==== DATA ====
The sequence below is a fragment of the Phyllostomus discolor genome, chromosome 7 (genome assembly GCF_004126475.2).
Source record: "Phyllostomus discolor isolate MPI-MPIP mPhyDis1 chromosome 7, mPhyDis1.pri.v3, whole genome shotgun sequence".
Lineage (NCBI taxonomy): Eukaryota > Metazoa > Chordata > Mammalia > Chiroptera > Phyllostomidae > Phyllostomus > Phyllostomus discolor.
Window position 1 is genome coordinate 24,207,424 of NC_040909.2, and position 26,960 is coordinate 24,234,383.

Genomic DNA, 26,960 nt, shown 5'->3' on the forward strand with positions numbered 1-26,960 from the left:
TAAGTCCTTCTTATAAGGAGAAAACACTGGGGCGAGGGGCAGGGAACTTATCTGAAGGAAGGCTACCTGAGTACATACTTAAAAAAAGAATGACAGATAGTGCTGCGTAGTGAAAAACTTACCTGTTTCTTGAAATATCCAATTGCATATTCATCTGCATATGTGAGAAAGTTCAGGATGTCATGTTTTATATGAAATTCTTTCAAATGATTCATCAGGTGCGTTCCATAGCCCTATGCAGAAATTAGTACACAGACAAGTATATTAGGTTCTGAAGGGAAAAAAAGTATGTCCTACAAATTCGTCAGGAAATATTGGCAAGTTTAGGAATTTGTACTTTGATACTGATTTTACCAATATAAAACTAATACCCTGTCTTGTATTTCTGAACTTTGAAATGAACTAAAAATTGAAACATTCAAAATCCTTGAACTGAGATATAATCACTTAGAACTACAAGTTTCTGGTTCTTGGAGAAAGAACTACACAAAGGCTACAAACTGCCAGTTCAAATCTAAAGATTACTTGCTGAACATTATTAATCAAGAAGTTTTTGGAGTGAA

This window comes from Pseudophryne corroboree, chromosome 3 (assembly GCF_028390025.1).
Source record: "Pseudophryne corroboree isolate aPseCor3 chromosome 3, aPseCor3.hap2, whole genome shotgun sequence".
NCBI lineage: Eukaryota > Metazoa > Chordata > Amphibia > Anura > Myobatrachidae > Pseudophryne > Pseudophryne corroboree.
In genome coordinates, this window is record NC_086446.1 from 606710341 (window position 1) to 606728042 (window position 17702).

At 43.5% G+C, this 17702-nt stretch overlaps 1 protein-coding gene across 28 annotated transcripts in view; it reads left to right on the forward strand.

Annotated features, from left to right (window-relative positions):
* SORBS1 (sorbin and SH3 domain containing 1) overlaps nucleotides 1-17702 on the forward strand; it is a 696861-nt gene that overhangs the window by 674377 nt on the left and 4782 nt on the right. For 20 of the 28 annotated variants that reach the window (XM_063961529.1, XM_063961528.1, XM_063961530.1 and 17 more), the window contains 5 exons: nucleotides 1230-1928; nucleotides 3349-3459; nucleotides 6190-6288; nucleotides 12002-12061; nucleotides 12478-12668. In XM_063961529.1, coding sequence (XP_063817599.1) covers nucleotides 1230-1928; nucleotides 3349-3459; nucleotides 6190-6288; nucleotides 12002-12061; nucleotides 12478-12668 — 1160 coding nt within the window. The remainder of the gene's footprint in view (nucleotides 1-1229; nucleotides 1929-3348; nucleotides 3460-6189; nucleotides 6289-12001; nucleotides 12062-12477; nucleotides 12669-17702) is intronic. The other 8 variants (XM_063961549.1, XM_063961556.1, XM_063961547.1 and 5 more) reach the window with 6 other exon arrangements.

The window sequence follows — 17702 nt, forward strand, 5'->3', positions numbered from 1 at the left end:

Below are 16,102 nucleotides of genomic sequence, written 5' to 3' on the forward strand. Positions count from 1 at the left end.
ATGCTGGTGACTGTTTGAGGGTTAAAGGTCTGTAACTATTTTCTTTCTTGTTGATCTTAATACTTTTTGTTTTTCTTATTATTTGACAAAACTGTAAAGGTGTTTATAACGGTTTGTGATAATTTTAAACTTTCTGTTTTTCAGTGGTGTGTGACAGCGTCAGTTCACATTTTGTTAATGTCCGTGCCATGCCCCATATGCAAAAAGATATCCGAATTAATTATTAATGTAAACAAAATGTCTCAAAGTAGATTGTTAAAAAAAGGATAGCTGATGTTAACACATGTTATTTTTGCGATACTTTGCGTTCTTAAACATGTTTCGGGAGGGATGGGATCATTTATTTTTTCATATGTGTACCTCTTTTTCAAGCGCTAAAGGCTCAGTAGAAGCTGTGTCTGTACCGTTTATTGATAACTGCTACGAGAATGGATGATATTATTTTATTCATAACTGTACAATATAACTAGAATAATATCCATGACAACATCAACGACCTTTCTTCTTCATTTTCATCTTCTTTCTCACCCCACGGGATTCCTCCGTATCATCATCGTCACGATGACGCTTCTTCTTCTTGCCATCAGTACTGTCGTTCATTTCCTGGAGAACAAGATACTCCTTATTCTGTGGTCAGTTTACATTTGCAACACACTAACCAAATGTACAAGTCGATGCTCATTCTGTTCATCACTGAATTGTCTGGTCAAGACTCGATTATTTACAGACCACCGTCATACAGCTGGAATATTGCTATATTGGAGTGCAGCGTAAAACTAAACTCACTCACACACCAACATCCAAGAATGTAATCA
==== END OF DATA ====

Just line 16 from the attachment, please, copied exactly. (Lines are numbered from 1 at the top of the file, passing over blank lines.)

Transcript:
ATGCTGGTGACTGTTTGAGGGTTAAAGGTCTGTAACTATTTTCTTTCTTGTTGATCTTAATACTTTTTGTTTTTCTTATTATTTGACAAAACTGTAAAGGTGTTTATAACGGTTTGTGATAATTTTAAACTTTCTGTTTTTCAGTGGTGTGTGACAGCGTCAGTTCACATTTTGTTAATGTCCGTGCCATGCCCCATATGCAAAAAGATATCCGAATTAATTATTAATGTAAACAAAATGTCTCAAAGTAGATTGTTAAAAAAAGGATAGCTGATGTTAACACATGTTATTTTTGCGATACTTTGCGTTCTTAAACATGTTTCGGGAGGGATGGGATCATTTATTTTTTCATATGTGTACCTCTTTTTCAAGCGCTAAAGGCTCAGTAGAAGCTGTGTCTGTACCGTTTATTGATAACTGCTACGAGAATGGATGATATTATTTTATTCATAACTGTACAATATAACTAGAATAATATCCATGACAACATCAACGACCTTTCTTCTTCATTTTCATCTTCTTTCTCACCCCACGGGATTCCTCCGTATCATCATCGTCACGATGACGCTTCTTCTTCTTGCCATCAGTACTGTCGTTCATTTCCTGGAGAACAAGATACTCCTTATTCTGTGGTCAGTTTACATTTGCAACACACTAACCAAATGTACAAGTCGATGCTCATTCTGTTCATCACTGAATTGTCTGGTCAAGACTCGATTATTTACAGACCACCGTCATACAGCTGGAATATTGCTATATTGGAGTGCAGCGTAAAACTAAACTCACTCACACACCAACATCCAAGAATGTAATCA